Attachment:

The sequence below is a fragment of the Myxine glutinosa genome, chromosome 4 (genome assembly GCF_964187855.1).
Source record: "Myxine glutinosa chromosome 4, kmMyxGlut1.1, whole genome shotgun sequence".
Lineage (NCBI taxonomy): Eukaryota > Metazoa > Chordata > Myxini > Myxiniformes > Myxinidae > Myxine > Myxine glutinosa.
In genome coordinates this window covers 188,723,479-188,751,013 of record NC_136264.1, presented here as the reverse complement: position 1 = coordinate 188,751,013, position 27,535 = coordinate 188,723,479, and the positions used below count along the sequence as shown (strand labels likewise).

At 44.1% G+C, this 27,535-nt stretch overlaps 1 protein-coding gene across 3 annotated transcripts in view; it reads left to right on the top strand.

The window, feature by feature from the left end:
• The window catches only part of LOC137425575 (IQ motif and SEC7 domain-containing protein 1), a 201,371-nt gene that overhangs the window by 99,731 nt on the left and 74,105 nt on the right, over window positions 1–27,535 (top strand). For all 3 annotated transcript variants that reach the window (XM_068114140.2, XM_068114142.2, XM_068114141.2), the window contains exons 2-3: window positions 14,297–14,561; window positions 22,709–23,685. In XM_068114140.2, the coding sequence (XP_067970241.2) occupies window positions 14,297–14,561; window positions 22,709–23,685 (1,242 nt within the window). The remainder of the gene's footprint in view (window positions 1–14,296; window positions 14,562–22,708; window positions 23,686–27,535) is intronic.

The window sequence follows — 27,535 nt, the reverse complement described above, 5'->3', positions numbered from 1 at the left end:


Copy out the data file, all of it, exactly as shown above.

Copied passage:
The sequence below is a fragment of the Myxine glutinosa genome, chromosome 4 (genome assembly GCF_964187855.1).
Source record: "Myxine glutinosa chromosome 4, kmMyxGlut1.1, whole genome shotgun sequence".
Lineage (NCBI taxonomy): Eukaryota > Metazoa > Chordata > Myxini > Myxiniformes > Myxinidae > Myxine > Myxine glutinosa.
In genome coordinates this window covers 188,723,479-188,751,013 of record NC_136264.1, presented here as the reverse complement: position 1 = coordinate 188,751,013, position 27,535 = coordinate 188,723,479, and the positions used below count along the sequence as shown (strand labels likewise).

At 44.1% G+C, this 27,535-nt stretch overlaps 1 protein-coding gene across 3 annotated transcripts in view; it reads left to right on the top strand.

The window, feature by feature from the left end:
• The window catches only part of LOC137425575 (IQ motif and SEC7 domain-containing protein 1), a 201,371-nt gene that overhangs the window by 99,731 nt on the left and 74,105 nt on the right, over window positions 1–27,535 (top strand). For all 3 annotated transcript variants that reach the window (XM_068114140.2, XM_068114142.2, XM_068114141.2), the window contains exons 2-3: window positions 14,297–14,561; window positions 22,709–23,685. In XM_068114140.2, the coding sequence (XP_067970241.2) occupies window positions 14,297–14,561; window positions 22,709–23,685 (1,242 nt within the window). The remainder of the gene's footprint in view (window positions 1–14,296; window positions 14,562–22,708; window positions 23,686–27,535) is intronic.

The window sequence follows — 27,535 nt, the reverse complement described above, 5'->3', positions numbered from 1 at the left end: